It took only a few minutes to install ProXPN and sign up for a free account. Click the red lock icon that appears in the Windows notification area or Mac menu bar to establish an encrypted connection.

ProXPN connection-information pop-up
Information about the VPN server you're connecting through is shown when you hover over the green lock icon. Screenshot by Dennis O'Reilly

Once your VPN connection is established, hover over the green lock icon to view the IP address and other information about the VPN server you're linking through.

The free version's slow 100Kbps maximum transfer speed harkens back to the pre-broadband days of dial-up modems. Also, when you open your browser you have to click through an annoying ProXPN "upgrade now" screen to get to your designated home page.

According to the company's site, the ProXPN Premium service has "no bandwidth restrictions, all available ports are open, PPTP VPN enabled (in addition to our standard OpenVPN), full access to all proXPN servers world-wide, and port selection." The premium version costs $10 a month or $50 for six months; the company offers a 7-day free trial.

Not much encryption offered by the free version of OpenVPN's Private Tunnel
Apart from the 100MB data limit, the open-source Private Tunnel service is a breeze to sign up for and use. But most Internet users will burn through the free version's data-transfer allotment in a couple of days. As with ProXPN, Private Tunnel places an icon on the desktop that you click to establish an encrypted connection.

OpenVPN encryption service
The OpenVPN data-encryption service gives you only 100MB of protected transmissions for free, which most people will use up in no time. Screenshot by Dennis O'Reilly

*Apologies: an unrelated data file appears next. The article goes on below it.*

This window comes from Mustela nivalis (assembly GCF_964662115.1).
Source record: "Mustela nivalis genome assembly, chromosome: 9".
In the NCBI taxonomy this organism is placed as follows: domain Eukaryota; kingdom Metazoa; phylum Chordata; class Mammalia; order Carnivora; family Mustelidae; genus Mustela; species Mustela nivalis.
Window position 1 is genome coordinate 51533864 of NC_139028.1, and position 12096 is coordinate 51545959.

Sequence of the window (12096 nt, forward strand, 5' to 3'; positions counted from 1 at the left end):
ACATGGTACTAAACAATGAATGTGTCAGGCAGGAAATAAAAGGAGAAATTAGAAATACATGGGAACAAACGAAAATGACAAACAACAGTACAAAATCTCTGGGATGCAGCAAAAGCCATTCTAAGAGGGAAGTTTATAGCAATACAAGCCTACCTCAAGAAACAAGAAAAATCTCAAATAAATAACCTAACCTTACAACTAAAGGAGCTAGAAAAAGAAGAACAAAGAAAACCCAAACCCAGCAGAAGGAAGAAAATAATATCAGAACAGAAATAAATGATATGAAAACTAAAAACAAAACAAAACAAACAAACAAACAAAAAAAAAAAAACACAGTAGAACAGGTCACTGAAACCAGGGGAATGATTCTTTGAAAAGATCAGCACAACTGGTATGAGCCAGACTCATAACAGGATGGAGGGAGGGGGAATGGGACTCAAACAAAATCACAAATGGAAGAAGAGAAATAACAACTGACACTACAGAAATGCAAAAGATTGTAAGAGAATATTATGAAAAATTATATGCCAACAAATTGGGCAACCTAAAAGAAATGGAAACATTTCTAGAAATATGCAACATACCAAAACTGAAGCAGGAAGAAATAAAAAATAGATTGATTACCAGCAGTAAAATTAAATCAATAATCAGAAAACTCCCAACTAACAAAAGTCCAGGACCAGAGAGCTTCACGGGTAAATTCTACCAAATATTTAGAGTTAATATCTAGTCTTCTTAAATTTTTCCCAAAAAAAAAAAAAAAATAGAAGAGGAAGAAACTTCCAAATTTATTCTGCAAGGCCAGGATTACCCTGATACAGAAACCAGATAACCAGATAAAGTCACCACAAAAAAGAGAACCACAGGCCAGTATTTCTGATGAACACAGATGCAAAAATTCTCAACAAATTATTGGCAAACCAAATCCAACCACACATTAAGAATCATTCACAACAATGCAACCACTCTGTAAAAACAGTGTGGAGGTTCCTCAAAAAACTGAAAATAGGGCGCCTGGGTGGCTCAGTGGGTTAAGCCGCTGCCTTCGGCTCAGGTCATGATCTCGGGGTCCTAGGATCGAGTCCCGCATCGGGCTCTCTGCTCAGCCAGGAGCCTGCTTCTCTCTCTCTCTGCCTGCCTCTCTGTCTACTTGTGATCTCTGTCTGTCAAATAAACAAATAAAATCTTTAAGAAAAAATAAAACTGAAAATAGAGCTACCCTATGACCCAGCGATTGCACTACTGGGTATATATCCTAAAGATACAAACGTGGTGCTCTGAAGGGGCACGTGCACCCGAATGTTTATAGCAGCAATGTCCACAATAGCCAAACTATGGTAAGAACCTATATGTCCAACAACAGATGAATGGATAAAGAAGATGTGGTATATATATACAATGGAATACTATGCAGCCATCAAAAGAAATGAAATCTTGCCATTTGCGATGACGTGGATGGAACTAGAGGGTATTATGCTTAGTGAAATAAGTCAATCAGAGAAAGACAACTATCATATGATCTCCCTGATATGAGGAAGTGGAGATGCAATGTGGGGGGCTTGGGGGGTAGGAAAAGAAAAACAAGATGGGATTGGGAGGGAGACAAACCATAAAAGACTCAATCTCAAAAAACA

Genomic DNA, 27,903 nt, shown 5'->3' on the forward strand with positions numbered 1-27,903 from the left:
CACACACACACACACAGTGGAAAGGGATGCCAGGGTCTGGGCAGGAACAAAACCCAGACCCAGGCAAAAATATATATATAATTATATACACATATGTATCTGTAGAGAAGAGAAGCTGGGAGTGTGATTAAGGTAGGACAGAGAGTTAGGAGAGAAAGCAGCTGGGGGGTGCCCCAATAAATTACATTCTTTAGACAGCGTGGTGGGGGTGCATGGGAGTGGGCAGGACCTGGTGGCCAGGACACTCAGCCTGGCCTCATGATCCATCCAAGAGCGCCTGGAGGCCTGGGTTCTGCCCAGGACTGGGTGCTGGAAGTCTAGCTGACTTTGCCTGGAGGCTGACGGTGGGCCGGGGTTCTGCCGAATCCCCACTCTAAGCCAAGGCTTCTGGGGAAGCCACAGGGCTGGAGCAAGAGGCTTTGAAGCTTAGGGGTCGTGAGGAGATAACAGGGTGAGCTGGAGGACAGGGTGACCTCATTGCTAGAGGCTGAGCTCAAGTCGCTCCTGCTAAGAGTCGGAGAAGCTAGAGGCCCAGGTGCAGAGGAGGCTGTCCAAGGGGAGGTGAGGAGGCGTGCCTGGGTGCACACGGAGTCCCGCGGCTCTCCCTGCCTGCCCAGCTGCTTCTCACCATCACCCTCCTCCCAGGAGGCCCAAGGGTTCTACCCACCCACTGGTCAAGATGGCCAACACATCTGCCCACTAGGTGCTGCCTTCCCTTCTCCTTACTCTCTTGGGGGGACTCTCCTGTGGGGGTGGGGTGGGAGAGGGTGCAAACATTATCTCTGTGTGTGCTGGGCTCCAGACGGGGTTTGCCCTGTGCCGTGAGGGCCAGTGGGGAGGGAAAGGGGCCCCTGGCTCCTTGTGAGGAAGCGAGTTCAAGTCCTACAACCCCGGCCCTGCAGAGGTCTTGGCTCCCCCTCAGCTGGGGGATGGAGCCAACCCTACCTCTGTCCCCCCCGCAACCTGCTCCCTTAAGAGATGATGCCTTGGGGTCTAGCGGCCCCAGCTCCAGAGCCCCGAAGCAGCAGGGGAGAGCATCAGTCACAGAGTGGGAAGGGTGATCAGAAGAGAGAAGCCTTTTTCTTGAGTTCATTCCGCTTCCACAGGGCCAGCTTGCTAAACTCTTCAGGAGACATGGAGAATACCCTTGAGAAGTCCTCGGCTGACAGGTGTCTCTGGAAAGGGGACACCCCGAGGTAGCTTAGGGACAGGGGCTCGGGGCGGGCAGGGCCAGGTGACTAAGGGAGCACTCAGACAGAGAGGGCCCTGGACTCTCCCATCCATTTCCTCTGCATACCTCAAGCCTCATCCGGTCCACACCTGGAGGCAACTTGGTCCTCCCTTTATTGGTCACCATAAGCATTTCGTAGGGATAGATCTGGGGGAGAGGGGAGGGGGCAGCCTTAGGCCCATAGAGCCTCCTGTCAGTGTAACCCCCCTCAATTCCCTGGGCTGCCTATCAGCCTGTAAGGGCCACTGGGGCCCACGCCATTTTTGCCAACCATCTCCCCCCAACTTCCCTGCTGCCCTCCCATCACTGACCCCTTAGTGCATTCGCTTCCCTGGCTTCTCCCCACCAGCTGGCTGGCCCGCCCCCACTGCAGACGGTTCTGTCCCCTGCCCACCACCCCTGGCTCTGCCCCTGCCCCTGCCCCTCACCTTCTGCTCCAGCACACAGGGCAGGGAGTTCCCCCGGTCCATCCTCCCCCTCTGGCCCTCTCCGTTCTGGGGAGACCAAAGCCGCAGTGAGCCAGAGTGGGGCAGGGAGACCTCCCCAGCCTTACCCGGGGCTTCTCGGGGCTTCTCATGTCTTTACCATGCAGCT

The service offers 50GB of protected data transfers for $12 a year, 100GB for $20 per year, and 500GB for $50 per year; the company estimates that most people transfer between 50GB and 100GB of data per year.

By comparison, the free version of the OpenVPN-based SecurityKiss service provides up to 300MB of encrypted data transmissions per month for free. An account allowing up to 20GB per month costs $3.97 for one month or $31.71 for one year; while the service's unlimited plan costs $13.25 for one month or $119.26 for one year. (Three-month and six-month plans with various data limits are also available.)

Many people will respond to the privacy threat posed by deep packet inspection with a big yawn. After all, if you don't want to be tracked, don't use the Internet. But privacy advocates such as the Electronic Privacy Information Center and the Electronic Frontier Foundation are unanimous in their opposition to indiscriminate online eavesdropping, whether it's done by public or private entities. For the time being, it remains possible to keep the trackers at bay. Use it or lose it.

About the author

    Dennis O'Reilly began writing about workplace technology as an editor for Ziff-Davis' Computer Select, back when CDs were new-fangled, and IBM's PC XT was wowing the crowds at Comdex. He spent more than seven years running PC World's award-winning Here's How section, beginning in 2000. O'Reilly has written about everything from web search to PC security to Microsoft Excel customizations. Along with designing, building, and managing several different web sites, Dennis created the Travel Reference Library, a database of travel guidebook reviews that was converted to the web in 1996 and operated through 2000.